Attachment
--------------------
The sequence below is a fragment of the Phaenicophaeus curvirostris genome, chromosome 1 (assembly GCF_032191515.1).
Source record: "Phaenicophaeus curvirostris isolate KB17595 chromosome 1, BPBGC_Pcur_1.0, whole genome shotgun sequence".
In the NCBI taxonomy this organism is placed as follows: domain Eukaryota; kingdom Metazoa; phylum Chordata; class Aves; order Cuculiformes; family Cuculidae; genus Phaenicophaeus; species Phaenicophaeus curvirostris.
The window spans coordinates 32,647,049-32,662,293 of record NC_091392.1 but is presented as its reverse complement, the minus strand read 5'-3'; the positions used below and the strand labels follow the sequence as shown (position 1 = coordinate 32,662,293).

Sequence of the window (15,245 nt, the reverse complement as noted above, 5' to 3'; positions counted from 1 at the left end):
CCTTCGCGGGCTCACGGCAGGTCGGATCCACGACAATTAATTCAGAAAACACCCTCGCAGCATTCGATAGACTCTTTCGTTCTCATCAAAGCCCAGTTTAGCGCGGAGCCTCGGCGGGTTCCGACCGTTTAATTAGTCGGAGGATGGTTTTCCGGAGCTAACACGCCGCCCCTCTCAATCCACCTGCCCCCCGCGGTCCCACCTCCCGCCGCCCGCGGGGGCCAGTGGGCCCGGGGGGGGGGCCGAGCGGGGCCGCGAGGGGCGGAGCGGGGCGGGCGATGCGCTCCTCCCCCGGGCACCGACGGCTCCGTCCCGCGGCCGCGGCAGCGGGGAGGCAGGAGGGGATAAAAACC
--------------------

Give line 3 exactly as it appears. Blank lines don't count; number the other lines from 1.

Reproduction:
In the NCBI taxonomy this organism is placed as follows: domain Eukaryota; kingdom Metazoa; phylum Chordata; class Aves; order Cuculiformes; family Cuculidae; genus Phaenicophaeus; species Phaenicophaeus curvirostris.